Date of Award
Doctor of Philosophy
Environmental Health Sciences
Amy E Kalkbrenner
Kelly M Bakulski, Keith Dookeran, Ira Driscoll, Linda Wesp, Kurt Svoboda
aging, Alzheimer's Disease, cognitive decline, environmental exposure, environmental justice, heavy metals
The studies described in this dissertation extend our understanding of the relationship of environmental cadmium (Cd) and lead (Pb) exposures with later-life cognitive function and Alzheimer’s Disease (AD), while providing important methodological contributions towards disentangling elements of environmental injustice and sex/gender that may underlie race- and sex-based disparities in later-life cognitive health and development of AD. These studies further contribute to our understanding of prevention efforts for the most at-risk populations in mitigating later-life AD. Roles for environmental exposures in contributing to poor cognitive health and AD in later life are supported by cell and animal research and are an important public health concern in suggesting a means for primary prevention. Epidemiological evidence is strong and consistent linking Pb to later-life cognitive decline, where studies are inconsistent for Cd, perhaps due to failure to account for cigarette smoking and nutritional as sources of Cd, as well as Pb as a co-pollutant. Further, pronounced racial and sex-based disparities in AD prevalence exist: Black Americans (compared with Whites) and females experience double the AD burden. Racial disparities in prevalence suggest clues about AD etiology that may include higher chronic Pb exposures. Differences in life-long exposure to neuroprotective sex steroids point to different abilities to mitigate the neurological damage characteristic of AD that Pb and Cd have both been shown to cause in animal studies. Gaps in these respective areas of literature suggested three lines of investigation for clarifying our understanding of the roles of Cd and Pb on later-life cognition and AD: 1) Does Cd exposure alone drive worse cognition and risk of AD after accounting for confounding effects of cigarette smoking, nutritional sources of Cd, and Pb? 2) Does higher chronic Pb exposure explain some of the racial disparities in later-life cognition among Black vs White Americans? and 3) Does longer lifetime sex steroid exposure mitigate later-life cognitive harms associated with Pb and Cd? The scientific premises for these questions are grounded in animal studies showing both Pb and Cd exposure cause neurological damage characteristic of AD and human studies showing strong links for Pb, but notably inconsistent results for Cd; studies demonstrating Pb exposure due to poverty and deteriorating housing and water infrastructure is more commonly experienced by Black communities given historic and continuing trends of racial segregation and discrimination in housing and socioeconomic opportunities; and in vitro and animal studies showing male and female sex steroids as neuroprotective on the neuro-inflammatory and beta-amyloid deposition processes involved in development of AD. In the studies described in the following manuscripts, I sought to answer the above questions by 1) estimating the association of urinary Cd (reflective of long-term exposure) on a) measures of cognitive score in adults 60 years and older, and b) the risk of AD mortality accounting for the key confounders: cigarette smoking, dietary Cd, and biomarkers of Pb; 2) conducting formal mediation analysis to evaluate proportion of later-life cognitive deficit among people who identify as Black, whereby Black race is considered a marker of racialized experience and exposure to systemic racism, that may be due to higher exposure to environmental Pb; and 3) evaluating a) sex-metal exposure interactions on measures of cognitive scores among male- and female-identified people, and b) among female-identified individuals only, estimating lifetime estrogen exposure-metal interactions on cognitive measures.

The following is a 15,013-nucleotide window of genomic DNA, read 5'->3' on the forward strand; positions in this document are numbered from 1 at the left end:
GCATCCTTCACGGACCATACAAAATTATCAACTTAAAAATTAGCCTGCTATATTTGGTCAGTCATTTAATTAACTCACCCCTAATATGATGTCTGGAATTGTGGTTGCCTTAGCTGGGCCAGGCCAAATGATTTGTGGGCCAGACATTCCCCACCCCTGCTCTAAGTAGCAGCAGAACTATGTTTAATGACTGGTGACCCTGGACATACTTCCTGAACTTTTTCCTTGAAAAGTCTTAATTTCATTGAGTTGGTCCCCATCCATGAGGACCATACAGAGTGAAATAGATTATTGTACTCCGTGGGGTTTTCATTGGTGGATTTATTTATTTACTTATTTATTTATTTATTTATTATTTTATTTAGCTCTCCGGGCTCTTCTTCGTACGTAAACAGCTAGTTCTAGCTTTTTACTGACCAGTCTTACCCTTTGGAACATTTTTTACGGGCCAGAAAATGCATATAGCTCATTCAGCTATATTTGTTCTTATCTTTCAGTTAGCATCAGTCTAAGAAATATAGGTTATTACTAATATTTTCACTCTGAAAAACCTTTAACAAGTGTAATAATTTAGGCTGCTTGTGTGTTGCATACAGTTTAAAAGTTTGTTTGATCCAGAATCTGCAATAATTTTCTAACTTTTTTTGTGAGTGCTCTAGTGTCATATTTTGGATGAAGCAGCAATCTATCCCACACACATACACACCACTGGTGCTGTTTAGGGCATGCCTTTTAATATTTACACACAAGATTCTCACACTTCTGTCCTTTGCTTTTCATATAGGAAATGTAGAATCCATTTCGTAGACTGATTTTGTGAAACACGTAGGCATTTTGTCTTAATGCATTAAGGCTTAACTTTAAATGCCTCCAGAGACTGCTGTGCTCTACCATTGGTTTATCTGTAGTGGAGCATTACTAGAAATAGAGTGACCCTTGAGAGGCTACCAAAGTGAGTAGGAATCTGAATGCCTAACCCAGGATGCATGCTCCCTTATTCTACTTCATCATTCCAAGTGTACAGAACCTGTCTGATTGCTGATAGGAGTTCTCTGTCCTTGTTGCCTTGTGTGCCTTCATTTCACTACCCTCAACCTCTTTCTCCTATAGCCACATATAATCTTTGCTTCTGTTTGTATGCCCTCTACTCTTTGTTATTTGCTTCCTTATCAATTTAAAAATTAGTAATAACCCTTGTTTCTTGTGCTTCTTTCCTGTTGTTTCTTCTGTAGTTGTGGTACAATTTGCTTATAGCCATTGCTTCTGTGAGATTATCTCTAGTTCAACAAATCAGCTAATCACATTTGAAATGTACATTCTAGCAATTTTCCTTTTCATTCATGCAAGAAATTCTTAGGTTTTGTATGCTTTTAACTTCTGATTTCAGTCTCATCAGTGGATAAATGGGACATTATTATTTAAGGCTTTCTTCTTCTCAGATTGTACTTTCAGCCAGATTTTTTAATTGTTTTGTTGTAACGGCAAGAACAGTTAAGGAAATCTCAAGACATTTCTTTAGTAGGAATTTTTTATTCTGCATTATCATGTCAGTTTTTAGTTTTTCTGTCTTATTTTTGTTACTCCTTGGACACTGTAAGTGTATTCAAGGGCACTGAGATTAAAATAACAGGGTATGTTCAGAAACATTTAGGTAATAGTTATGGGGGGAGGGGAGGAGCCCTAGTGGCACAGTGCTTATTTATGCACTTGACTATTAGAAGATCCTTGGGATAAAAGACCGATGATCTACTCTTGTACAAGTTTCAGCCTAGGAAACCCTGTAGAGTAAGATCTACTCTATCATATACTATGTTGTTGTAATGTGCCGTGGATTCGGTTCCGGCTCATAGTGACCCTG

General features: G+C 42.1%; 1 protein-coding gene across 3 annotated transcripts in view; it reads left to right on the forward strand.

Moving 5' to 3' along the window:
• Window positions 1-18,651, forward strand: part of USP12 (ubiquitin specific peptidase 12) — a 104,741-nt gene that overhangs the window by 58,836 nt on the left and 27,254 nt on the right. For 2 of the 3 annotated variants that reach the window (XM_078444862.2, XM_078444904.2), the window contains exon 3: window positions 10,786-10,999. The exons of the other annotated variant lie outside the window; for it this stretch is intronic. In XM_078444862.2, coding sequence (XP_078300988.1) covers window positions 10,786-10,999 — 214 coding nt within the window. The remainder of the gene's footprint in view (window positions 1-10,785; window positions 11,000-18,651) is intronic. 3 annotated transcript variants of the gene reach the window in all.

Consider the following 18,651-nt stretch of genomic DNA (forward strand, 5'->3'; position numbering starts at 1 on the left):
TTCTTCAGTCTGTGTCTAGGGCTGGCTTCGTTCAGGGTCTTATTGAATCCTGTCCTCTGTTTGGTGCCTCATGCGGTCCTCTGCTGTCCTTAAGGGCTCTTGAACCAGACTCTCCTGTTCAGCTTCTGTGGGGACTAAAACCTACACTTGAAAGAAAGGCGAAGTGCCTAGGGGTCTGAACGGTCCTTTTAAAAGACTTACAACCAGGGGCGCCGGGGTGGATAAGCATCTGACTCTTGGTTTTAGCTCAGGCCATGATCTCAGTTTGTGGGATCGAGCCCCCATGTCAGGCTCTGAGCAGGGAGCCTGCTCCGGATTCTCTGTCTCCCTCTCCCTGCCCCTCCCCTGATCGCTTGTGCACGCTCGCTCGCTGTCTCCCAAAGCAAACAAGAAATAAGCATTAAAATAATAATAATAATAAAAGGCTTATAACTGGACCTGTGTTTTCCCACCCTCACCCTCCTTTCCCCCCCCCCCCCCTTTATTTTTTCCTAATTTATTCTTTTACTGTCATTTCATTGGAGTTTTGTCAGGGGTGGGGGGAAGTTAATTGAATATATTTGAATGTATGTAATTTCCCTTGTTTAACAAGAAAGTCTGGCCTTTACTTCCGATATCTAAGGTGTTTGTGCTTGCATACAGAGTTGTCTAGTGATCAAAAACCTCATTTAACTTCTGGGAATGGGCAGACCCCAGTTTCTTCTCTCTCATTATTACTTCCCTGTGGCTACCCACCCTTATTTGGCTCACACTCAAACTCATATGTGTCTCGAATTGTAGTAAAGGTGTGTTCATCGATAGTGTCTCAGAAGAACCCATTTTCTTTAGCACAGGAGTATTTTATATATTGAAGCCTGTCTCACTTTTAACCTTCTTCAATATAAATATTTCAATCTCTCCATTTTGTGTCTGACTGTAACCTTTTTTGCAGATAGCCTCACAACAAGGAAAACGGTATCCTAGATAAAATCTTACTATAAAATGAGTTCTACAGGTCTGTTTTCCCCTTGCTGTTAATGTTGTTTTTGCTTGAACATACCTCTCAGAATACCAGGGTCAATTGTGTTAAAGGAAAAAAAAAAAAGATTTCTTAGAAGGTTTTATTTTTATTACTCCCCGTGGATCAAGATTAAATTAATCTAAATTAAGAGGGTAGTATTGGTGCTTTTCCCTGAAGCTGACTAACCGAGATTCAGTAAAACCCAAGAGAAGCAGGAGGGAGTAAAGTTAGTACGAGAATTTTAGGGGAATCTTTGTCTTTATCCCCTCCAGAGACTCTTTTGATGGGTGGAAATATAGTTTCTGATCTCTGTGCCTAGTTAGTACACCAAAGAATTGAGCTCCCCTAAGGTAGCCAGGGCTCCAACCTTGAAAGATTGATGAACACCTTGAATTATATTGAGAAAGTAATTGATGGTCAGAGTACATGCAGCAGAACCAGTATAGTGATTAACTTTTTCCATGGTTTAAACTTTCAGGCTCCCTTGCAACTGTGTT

Jenson, Tara, "Metal Exposures and Alzheimer’s Disease: Risks in the Context of Environmental Injustice and Sex Steroid Hormones" (2023). Theses and Dissertations. 3280.
Available for download on Thursday, August 28, 2025